To help sooth tensions between NASA and the Pentagon, a top-ranking military official would get to fly aboard the first Vandenberg shuttle mission. The man picked was none other than Pete Aldridge.
Aftermath of Challenger
The seven-man crew was in New Mexico training with one its payloads, a Sandia National Laboratories sensor, when they paused to watch the ill-fated Challenger launch on Jan. 28, 1986.
It was a day that forever changed the way the space shuttle was viewed and used.
"I guess like all things, you never forget exactly where you were and what you saw at the time," Aldridge said. "We saw it take off. Crippen was sitting in front. I was in the back of the room and I saw this explosion, and thought, Jesus. Then I was waiting for the orbiter, as we all were, to come out of the smoke. But as soon as that explosion occurred, Crippen obviously knew what it was. His head dropped. I remember this so distinctly. He knew exactly what happened. Or anticipated it much more so, I think, than the rest of us did."
That devastating event in America's space program would spell the end of Vandenberg ever hosting a shuttle mission. With the fleet grounded and the acknowledgement that the shuttles weren't going to supply the Pentagon with its space-lift needs, the stage was set for developing Titan 4 rockets to launch large satellites, the Atlas 2 for medium-class cargos and the Delta 2 to deploy the Global Positioning System.
"The new space launch policy was formulated, which directed only man-required payloads be flown on the shuttle and no commercial launches would be allowed," said Aldridge.
The original 1970s sales pitch that said the spaceplanes would launch every satellite the nation could build was over.
"Where man is not required, such as the DoD satellites, you don't expose men in that mission when it can be flown better off an expendable launch vehicle."
Immediately following the Challenger tragedy, work at SLC-6 slowed and then eventually stopped as the national decisions came into focus. With all the planned payloads switching to new rockets, the West Coast shuttle launch site received an official termination on December 26, 1989.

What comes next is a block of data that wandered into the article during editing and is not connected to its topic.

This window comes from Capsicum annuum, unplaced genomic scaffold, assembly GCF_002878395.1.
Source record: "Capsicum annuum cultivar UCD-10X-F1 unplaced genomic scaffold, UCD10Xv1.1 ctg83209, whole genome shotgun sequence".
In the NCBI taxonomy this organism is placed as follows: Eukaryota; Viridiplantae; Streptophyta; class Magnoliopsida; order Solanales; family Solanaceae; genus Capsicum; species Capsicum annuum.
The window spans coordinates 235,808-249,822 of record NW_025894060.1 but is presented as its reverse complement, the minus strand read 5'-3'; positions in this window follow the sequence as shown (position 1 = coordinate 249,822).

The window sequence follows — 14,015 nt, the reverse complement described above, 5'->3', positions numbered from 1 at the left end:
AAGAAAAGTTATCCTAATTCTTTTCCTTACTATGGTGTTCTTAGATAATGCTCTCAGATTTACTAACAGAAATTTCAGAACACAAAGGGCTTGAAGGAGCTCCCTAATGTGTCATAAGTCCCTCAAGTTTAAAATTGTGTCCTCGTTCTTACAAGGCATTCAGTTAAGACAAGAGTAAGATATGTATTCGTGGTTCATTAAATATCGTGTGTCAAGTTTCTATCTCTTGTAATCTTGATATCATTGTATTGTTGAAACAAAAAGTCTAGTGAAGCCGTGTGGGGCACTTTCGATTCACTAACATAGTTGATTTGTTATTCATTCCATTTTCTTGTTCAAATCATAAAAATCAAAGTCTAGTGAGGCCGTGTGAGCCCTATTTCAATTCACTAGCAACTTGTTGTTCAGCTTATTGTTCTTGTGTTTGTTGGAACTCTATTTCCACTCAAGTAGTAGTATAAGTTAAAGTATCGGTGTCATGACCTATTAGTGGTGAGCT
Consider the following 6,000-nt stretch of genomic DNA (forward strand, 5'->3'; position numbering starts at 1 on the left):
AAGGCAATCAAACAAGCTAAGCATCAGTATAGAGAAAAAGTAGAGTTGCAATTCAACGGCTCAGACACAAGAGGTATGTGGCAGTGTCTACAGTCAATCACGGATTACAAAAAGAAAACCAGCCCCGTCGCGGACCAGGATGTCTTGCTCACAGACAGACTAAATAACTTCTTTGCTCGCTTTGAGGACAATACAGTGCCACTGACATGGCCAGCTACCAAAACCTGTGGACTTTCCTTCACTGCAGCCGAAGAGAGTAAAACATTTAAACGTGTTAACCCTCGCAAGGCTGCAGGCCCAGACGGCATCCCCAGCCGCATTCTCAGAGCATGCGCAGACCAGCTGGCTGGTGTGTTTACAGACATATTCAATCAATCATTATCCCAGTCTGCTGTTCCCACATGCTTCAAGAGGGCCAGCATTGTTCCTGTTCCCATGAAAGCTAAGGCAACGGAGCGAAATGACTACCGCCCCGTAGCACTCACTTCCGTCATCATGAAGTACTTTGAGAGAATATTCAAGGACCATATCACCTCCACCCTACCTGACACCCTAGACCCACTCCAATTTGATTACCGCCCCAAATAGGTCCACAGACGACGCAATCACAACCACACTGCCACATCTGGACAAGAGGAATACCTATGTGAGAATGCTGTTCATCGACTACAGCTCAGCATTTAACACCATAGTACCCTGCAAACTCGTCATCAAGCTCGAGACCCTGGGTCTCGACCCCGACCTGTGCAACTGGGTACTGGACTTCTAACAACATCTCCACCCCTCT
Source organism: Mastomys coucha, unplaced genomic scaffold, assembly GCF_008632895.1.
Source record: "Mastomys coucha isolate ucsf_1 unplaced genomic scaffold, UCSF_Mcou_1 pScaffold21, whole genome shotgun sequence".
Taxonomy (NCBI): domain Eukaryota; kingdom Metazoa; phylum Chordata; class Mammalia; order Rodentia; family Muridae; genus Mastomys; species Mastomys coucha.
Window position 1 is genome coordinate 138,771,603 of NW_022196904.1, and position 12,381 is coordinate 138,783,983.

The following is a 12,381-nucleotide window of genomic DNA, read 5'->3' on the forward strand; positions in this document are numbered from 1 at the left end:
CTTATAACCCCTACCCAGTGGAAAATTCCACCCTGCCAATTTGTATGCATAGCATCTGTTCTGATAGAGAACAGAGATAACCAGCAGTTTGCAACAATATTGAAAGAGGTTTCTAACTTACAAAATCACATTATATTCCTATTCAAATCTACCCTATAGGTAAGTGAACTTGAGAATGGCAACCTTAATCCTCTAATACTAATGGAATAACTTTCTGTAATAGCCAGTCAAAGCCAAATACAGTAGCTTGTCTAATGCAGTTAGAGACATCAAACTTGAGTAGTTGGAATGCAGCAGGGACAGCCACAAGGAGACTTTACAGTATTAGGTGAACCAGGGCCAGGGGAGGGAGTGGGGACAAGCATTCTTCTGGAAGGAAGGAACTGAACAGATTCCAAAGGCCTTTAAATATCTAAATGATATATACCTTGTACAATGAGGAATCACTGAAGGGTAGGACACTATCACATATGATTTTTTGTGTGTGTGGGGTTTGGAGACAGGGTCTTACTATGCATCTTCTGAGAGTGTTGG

"Unfortunately, that Vandenberg flight never happened because of that accident. I really wish Pete had a chance to fly on the shuttle. I think he would have really appreciated (the shuttle), having seen it first hand," Crippen says.
Crippen also would never again fly in space, taking on management duties at NASA and in the commercial world before retiring.
"If I have one disappointment in my flight career, it's we did not get to make that polar orbit out of Vandenberg," he added.
The Atlas 2, Delta 2 and Titan 4 boosters were built and enjoyed many successful years of hoisting satellites to space.
The SLC-6 pad supported a handful of flights by Lockheed Martin's small Athena vehicle in the 1990s, the first rockets to finally launch from the site after the MOL and shuttle programs never got off the ground.
Then Boeing assumed control of the pad and shaped it into the home for the Delta 4 evolved expendable launch vehicles, the next-generation of modernized rockets that have replaced the ones Aldridge had advocated so strongly two decades ago.
Much of the structures from the shuttle-era at SLC-6 were put to use by Delta 4, as the uniqueness of that place lives on. Boeing launched a pair of medium-class rockets in 2006, then United Launch Alliance began upgrading the accommodations to support the nation's new heavy-lift vehicle that stepped up after the Titan 4 retired from duty.
And now, a quarter-century after Crippen and Aldridge were supposed to fly together from there, the mammoth Delta 4-Heavy is poised to launch from SLC-6 for the first time on January 20. The unmanned booster will carry a giant reconnaissance satellite that would have flown aboard a Vandenberg space shuttle, if history had taken a different route.